by MaryAlice Bitts-Jackson
The conditions at the Robben Island prison could easily break a spirit: six-foot-square, solitary rooms; a meager diet, combined with hard labor; bullying, beating and humiliation; inadequate clothing; and next to no contact with the outside world. How did Nelson Mandela and fellow anti-apartheid activists survive long-term sentences?
In part, through song, says award-winning musicologist and oral historian Janie Cole, who studies the ways that apartheid-era political prisoners used vocal music to transcend their surroundings, build community and resist oppression. This week, she served a residency at Dickinson to share her ongoing work.
The founder and executive director of Music Beyond Borders, Cole holds a Ph.D. from the University of London and teaches historical musicology at the University of Cape Town’s Centre for African Studies and the South African College of Music. She’s building a digital oral-history archive of interviews with, and songs sung by, former prisoners of Robben Island, as well as interviews with former staff members. Her documentary on the subject, Keeping Time, is currently in production.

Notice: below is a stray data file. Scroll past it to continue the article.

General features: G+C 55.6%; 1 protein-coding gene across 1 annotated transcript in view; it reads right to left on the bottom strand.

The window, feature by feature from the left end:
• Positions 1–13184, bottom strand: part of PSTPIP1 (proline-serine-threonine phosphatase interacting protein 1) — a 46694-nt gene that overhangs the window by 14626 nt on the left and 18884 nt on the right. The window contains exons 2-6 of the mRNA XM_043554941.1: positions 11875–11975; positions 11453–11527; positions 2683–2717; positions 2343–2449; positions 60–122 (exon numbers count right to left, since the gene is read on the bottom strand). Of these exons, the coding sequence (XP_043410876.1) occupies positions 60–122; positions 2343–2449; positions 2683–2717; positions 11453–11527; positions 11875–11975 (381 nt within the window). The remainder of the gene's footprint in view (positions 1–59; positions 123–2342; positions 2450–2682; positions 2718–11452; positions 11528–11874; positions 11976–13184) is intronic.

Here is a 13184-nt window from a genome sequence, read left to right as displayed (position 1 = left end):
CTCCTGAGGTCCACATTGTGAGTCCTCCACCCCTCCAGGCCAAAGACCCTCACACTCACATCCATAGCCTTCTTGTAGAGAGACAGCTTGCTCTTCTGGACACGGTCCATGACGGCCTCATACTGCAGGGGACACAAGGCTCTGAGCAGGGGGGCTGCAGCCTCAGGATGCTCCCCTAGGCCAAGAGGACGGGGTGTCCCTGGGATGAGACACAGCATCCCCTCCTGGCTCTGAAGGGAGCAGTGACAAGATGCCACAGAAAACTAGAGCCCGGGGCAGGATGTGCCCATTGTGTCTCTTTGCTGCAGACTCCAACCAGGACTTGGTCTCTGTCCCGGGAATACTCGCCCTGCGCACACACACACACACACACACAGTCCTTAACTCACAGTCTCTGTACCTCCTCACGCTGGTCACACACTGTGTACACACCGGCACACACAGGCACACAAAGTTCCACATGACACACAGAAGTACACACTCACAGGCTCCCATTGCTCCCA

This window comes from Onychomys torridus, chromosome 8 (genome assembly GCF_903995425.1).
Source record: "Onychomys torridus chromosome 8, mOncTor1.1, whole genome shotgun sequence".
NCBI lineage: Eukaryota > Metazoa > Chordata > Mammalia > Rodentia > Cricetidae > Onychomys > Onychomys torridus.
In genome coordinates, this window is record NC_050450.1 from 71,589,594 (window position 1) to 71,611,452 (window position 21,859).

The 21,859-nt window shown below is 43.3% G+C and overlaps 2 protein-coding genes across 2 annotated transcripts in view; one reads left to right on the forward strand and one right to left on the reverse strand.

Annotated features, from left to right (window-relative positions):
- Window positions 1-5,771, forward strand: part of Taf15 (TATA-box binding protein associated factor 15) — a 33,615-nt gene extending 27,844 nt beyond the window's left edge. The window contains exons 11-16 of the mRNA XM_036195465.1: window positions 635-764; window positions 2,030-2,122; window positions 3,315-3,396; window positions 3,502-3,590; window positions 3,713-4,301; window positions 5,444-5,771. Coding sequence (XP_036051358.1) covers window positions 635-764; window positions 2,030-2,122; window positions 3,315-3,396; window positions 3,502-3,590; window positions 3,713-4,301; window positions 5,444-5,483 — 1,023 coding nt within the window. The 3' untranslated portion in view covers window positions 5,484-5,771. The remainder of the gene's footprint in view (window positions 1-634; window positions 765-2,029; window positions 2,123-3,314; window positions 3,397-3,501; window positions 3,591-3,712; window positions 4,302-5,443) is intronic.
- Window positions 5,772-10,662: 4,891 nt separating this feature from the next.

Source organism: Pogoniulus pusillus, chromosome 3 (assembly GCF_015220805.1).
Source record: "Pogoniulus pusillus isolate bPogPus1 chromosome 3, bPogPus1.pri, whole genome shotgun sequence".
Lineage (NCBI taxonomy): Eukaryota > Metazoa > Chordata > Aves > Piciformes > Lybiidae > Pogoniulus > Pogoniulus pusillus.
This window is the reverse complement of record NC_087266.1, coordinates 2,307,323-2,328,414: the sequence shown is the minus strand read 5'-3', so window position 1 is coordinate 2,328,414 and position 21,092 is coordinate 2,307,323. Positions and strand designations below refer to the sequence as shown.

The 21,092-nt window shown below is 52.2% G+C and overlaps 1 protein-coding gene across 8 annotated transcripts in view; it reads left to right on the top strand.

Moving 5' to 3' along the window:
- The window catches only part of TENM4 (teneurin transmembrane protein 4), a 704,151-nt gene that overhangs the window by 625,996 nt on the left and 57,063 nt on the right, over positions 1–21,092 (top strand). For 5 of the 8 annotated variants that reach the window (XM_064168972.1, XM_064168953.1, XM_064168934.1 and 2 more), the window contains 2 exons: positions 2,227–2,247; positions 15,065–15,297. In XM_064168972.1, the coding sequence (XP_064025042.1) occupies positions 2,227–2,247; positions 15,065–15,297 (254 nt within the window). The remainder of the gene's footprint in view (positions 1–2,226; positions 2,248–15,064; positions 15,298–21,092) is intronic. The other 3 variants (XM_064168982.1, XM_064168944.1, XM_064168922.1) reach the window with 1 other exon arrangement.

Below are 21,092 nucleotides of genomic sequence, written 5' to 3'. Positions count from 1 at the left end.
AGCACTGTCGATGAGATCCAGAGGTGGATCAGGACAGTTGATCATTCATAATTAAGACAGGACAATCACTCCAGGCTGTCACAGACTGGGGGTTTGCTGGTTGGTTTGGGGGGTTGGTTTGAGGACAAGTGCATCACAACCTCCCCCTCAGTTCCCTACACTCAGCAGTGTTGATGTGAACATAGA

During her three-day stay, Cole presented her research and screened clips of her documentary to students in history, Africana studies, sociology and music classes. She also presented a public lecture and screening and attended a dinner with students in an oral-history mosaic, sharing tips from the field.
Victoria Lynott ’19, a pianist, attended the lecture as well as a presentation on music-making and bravery that Cole delivered to her First-Year Seminar. She was fascinated by the parallels between the ways that folk songs can help communicate and frame lived experiences and the ways that movie soundtracks can help shape onscreen narratives.
Meg Booth ’19 approached the topic from an activist's perspective, having become involved with social-justice organizations in high school. "Through her research, Dr. Cole has captured the voices of people whose stories would [otherwise have been] lost, yet are an essential part to the apartheid narrative," she noted. "It helps us understand apartheid beyond the information usually presented."
"Like most people, I knew that music was a platform for self expression, but I never thought of it as a powerful tool to [spark] changes in a society, to the extent of being the catalyst to ending apartheid in South Africa," added Titilope Ogunsola ’19. "As a result [of this residency], every time I listen to or sing a song I now pay particular attention to its meaning and motive."
Published November 12, 2015